PHOENIX — When the Suns blew a lead to the Jazz in late January, I counted the points as the advantage expanded, waiting to see how high the lead would get before the Suns would inevitably blow it.
But that was then when the Suns had coughed up 11 double-digit leads and dropped six such games in a month and a half, not now when the Suns had won 12 straight games in which they took a double-digit advantage since the first Utah game.
After maintaining a lead of 10-plus points for most of the first three quarters after a hot start, the Suns of December and January reared their ugly heads again Thursday night with Phoenix being outscored 41-22 in the decisive fourth quarter and falling, 116-108, to the Jazz on TNT.
“We played great for three quarters,” said Suns forward Amare Stoudemire. “We played great defensively up until that point in the fourth quarter.
“We didn’t play great defense down the stretch. It’s unacceptable.”
Through three quarters, the Phoenix Suns played one of their better games of the year.
They outshot the Jazz 64.2 percent to 39.1 percent, which was discouraging only because that mammoth disparity only amounted to an 11-point lead. You knew both teams would regress to the mean a bit at some point, and that’s when Utah’s 19 offensive rebounds and Phoenix’s 18 turnovers made such a difference.
When the Suns went cold in the fourth and the Jazz started hitting treys from all angles, Phoenix suffered one of its biggest fourth-quarter collapses of the season, with Utah taking its first lead since 2-0 with about three minutes remaining and pulling away from there. The Suns had led by double figures with seven minutes remaining in the game.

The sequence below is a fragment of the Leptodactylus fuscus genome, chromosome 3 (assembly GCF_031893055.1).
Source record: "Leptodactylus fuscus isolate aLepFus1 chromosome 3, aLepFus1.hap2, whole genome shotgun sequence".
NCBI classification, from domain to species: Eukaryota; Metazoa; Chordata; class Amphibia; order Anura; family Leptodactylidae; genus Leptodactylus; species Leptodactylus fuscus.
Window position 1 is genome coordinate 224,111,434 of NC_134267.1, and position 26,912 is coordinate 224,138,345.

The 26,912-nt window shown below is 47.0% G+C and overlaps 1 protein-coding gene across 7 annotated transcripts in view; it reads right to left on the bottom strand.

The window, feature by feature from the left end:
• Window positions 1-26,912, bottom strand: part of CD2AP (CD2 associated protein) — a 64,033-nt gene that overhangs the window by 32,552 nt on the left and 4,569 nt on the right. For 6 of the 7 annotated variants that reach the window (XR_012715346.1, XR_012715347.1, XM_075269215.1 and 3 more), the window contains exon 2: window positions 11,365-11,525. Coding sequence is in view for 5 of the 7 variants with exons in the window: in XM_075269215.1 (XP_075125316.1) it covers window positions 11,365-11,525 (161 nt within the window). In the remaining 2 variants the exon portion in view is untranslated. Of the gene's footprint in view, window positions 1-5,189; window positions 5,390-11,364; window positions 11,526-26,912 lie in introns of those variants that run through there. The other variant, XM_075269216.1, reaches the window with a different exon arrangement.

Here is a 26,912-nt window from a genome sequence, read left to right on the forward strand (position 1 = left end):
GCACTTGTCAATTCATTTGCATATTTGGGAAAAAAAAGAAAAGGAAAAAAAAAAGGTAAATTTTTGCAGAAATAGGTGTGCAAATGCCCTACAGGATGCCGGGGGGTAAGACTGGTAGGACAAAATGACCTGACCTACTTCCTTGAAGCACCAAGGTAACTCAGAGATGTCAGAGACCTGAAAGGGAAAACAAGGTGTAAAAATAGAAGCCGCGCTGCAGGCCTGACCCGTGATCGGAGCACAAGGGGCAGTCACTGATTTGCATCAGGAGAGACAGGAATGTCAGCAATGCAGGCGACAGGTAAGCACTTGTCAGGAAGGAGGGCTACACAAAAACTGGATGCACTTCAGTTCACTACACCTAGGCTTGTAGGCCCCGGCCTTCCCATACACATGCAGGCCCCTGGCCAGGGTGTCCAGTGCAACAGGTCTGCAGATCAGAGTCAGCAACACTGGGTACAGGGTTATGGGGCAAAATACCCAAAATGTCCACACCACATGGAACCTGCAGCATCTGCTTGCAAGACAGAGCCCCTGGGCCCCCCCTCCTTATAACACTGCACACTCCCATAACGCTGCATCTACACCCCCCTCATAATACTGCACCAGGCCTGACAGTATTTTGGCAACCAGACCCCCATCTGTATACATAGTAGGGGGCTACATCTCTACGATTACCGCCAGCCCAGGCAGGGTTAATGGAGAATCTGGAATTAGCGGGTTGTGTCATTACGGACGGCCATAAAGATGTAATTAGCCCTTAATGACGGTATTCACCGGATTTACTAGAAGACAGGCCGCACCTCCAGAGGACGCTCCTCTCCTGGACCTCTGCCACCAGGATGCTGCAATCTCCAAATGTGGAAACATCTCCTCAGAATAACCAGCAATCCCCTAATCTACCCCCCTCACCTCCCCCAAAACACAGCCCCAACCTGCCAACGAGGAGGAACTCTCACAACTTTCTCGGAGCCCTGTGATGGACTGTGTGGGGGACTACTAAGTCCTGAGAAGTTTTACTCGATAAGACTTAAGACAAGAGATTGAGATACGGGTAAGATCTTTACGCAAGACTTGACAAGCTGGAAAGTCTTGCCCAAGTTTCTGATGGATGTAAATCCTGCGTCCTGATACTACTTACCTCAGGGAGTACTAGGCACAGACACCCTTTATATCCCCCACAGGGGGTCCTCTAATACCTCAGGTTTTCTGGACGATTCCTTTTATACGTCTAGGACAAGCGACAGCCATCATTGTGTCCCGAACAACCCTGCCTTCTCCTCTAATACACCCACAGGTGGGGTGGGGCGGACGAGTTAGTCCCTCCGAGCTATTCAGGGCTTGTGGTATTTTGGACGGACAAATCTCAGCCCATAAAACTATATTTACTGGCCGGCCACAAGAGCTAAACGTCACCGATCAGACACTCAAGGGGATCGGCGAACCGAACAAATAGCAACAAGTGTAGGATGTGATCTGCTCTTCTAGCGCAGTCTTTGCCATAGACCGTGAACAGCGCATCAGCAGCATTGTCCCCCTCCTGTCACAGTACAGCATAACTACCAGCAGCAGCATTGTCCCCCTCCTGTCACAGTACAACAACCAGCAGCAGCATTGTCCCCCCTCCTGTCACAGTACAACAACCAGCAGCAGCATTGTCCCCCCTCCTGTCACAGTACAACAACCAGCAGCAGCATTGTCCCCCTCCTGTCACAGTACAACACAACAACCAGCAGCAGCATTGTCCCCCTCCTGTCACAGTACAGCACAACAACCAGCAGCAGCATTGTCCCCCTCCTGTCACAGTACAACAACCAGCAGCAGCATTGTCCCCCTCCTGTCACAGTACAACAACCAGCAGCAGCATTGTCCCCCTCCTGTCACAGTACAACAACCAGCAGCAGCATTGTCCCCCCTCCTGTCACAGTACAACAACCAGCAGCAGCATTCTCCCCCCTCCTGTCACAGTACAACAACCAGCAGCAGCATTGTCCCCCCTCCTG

In that decisive fourth the Jazz shot 68.4 percent to the Suns’ 40.0 percent, while Utah seemed to get to every loose ball during its 28-10 spurt over the final seven minutes.
“They did a great job of executing down the stretch, and we struggled a little bit of getting the ball in the basket and making plays,” said Suns head coach Alvin Gentry. “You have to give them all the credit, it’s not so much what we didn’t do, it’s more what they did do. They made the necessary shots and they came up with good defensive plays, and I really thought we kind of ran out of gas there at the end.”
The Suns, who beat the Clippers last night in Los Angeles, were playing their fourth game in five days, with Steve Nash’s back and abdomen ailing and his backups Goran Dragic (sprained ankle) and of course Leandro Barbosa (wrist surgery) out with injuries.
Grant Hill played a yeoman’s game with 17 points and seven boards with some backup point guard duty to boot in 38 minutes, and Amare Stoudemire went for 30 points for the second straight night and seventh time in 16 games, but it wasn’t enough to propel the Suns to fourth in the West when Utah went hot in the fourth.
Although they didn’t have the kind of “push,” as Gentry said, that they normally would with Goran playing backup point guard, the Suns’ coach was overall pleased with how the Suns played without a point guard when Nash rested. Hill did a more than capable job, posting up smaller guards and even going back to the 1995 Fila-wearing version of himself with a ferocious dunk in traffic.